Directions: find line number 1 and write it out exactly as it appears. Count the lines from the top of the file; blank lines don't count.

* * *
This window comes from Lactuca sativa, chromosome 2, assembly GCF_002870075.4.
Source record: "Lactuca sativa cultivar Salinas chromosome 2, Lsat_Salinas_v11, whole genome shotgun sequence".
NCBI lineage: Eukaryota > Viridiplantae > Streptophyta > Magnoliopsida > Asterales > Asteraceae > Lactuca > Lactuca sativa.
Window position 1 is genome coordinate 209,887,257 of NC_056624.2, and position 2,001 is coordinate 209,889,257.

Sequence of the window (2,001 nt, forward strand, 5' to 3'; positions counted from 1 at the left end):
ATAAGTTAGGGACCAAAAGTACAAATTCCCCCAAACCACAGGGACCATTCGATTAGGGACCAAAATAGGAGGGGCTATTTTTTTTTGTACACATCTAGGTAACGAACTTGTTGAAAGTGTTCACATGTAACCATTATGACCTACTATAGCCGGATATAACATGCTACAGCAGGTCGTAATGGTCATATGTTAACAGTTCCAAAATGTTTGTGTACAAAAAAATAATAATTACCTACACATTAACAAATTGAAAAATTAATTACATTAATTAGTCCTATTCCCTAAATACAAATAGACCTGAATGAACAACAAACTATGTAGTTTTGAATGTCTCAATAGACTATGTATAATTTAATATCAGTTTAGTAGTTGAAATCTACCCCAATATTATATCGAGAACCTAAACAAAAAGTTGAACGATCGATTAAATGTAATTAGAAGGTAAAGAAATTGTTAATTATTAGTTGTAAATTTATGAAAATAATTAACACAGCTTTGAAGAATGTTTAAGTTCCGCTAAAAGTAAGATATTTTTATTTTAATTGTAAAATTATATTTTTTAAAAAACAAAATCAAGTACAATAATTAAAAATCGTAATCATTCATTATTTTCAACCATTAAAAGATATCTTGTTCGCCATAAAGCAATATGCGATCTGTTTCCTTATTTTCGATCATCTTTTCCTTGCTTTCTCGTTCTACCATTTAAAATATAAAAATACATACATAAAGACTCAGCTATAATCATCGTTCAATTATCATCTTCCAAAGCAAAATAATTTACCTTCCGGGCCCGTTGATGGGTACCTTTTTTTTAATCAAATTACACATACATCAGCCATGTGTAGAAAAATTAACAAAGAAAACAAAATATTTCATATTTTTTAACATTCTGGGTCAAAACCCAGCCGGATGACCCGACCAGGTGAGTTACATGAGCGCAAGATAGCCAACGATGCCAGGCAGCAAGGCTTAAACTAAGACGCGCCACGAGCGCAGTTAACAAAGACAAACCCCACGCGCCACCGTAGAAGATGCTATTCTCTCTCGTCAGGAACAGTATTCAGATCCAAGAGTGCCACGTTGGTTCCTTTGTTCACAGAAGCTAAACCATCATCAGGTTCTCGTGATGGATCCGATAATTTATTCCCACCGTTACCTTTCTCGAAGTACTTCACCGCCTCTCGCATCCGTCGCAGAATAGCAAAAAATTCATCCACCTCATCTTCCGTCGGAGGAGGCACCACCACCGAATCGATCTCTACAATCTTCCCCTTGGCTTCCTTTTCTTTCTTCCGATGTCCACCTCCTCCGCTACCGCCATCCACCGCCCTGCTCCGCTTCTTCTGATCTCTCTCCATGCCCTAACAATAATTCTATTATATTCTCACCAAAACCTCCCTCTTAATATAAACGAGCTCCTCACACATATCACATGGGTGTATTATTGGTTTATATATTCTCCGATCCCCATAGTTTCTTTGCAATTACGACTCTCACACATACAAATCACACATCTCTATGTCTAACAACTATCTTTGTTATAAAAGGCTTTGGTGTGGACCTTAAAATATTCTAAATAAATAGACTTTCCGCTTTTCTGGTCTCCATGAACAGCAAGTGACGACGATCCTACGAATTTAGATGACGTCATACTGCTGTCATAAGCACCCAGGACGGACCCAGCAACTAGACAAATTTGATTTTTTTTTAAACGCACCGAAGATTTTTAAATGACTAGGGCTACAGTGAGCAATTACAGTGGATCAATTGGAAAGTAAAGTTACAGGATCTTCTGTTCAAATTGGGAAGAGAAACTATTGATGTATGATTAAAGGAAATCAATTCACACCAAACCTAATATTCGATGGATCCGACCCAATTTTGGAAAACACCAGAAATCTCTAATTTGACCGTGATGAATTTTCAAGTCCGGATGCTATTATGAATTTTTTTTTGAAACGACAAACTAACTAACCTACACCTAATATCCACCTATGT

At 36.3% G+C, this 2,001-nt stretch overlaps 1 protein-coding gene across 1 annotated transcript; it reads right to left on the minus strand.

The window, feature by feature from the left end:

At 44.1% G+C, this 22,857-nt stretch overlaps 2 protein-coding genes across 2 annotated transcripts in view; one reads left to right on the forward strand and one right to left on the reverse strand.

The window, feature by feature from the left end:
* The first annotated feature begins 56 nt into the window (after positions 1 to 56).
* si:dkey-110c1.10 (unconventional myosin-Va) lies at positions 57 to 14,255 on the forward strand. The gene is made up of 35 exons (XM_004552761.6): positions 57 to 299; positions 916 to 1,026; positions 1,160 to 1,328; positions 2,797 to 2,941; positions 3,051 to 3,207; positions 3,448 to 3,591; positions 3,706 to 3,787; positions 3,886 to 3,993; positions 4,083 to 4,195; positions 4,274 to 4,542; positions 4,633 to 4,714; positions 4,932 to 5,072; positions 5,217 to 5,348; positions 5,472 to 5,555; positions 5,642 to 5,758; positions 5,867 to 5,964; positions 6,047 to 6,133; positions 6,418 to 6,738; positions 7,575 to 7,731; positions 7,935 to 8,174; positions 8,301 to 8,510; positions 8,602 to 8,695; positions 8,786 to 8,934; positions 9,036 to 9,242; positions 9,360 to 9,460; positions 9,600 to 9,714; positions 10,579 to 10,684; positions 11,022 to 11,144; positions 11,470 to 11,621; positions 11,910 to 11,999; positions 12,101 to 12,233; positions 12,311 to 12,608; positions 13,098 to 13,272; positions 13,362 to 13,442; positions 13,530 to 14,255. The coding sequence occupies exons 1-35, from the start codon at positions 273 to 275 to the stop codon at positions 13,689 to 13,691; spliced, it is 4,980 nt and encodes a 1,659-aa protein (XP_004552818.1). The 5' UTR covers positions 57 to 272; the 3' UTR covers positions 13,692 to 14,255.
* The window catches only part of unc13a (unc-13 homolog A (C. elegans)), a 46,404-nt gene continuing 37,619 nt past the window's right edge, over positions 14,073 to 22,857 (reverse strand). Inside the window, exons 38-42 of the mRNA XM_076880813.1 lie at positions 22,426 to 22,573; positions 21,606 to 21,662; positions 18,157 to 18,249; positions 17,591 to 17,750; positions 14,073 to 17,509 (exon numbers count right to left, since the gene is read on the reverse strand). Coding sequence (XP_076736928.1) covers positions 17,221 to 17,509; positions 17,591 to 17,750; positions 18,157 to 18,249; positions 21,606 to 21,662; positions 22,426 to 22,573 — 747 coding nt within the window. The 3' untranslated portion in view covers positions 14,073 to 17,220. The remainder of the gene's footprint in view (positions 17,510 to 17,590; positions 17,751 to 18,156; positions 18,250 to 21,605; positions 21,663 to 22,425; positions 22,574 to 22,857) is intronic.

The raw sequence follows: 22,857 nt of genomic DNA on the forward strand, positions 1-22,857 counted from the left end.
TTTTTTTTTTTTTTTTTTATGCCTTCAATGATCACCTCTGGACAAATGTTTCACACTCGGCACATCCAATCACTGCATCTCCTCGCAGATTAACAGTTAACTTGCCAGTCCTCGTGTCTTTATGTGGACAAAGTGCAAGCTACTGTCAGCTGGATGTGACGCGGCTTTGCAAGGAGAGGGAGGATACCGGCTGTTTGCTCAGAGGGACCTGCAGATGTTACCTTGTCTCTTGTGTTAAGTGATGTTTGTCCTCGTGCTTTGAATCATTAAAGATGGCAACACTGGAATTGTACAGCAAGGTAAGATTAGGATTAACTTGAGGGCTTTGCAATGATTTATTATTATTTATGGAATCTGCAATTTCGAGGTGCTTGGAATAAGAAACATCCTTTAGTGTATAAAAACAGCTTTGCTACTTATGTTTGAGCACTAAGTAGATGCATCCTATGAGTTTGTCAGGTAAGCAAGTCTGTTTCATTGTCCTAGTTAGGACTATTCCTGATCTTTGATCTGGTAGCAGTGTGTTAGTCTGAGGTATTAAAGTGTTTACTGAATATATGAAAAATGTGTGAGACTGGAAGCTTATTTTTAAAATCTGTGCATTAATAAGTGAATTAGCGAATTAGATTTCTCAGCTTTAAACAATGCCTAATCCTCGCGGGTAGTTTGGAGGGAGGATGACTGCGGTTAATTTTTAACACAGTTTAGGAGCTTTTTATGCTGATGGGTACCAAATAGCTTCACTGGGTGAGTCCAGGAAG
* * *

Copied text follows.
This window comes from Lactuca sativa, chromosome 2, assembly GCF_002870075.4.